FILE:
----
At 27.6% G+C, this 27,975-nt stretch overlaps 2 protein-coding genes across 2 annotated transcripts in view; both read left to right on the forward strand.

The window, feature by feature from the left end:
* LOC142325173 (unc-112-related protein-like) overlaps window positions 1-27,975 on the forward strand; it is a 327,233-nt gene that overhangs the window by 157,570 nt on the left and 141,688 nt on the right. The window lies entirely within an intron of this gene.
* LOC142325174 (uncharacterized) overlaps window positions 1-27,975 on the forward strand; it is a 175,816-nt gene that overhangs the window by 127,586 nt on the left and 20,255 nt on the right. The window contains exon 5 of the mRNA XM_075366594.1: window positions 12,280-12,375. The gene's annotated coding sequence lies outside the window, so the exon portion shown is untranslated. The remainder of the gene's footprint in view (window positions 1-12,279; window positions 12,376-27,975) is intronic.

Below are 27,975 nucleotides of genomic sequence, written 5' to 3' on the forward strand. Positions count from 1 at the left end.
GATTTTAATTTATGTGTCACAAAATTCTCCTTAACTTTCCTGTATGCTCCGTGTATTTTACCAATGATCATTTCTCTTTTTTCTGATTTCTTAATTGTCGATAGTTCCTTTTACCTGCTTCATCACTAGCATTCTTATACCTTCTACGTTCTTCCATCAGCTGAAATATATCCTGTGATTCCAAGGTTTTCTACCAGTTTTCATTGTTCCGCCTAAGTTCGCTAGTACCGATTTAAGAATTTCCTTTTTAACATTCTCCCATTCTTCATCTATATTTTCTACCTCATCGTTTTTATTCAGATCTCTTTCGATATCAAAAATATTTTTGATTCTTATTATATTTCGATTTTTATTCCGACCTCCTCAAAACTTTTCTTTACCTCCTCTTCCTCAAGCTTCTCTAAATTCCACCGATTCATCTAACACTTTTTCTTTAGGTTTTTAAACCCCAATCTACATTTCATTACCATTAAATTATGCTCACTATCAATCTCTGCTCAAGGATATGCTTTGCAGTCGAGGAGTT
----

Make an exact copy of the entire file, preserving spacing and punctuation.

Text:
At 27.6% G+C, this 27,975-nt stretch overlaps 2 protein-coding genes across 2 annotated transcripts in view; both read left to right on the forward strand.

The window, feature by feature from the left end:
* LOC142325173 (unc-112-related protein-like) overlaps window positions 1-27,975 on the forward strand; it is a 327,233-nt gene that overhangs the window by 157,570 nt on the left and 141,688 nt on the right. The window lies entirely within an intron of this gene.
* LOC142325174 (uncharacterized) overlaps window positions 1-27,975 on the forward strand; it is a 175,816-nt gene that overhangs the window by 127,586 nt on the left and 20,255 nt on the right. The window contains exon 5 of the mRNA XM_075366594.1: window positions 12,280-12,375. The gene's annotated coding sequence lies outside the window, so the exon portion shown is untranslated. The remainder of the gene's footprint in view (window positions 1-12,279; window positions 12,376-27,975) is intronic.

Below are 27,975 nucleotides of genomic sequence, written 5' to 3' on the forward strand. Positions count from 1 at the left end.
GATTTTAATTTATGTGTCACAAAATTCTCCTTAACTTTCCTGTATGCTCCGTGTATTTTACCAATGATCATTTCTCTTTTTTCTGATTTCTTAATTGTCGATAGTTCCTTTTACCTGCTTCATCACTAGCATTCTTATACCTTCTACGTTCTTCCATCAGCTGAAATATATCCTGTGATTCCAAGGTTTTCTACCAGTTTTCATTGTTCCGCCTAAGTTCGCTAGTACCGATTTAAGAATTTCCTTTTTAACATTCTCCCATTCTTCATCTATATTTTCTACCTCATCGTTTTTATTCAGATCTCTTTCGATATCAAAAATATTTTTGATTCTTATTATATTTCGATTTTTATTCCGACCTCCTCAAAACTTTTCTTTACCTCCTCTTCCTCAAGCTTCTCTAAATTCCACCGATTCATCTAACACTTTTTCTTTAGGTTTTTAAACCCCAATCTACATTTCATTACCATTAAATTATGCTCACTATCAATCTCTGCTCAAGGATATGCTTTGCAGTCGAGGAGTT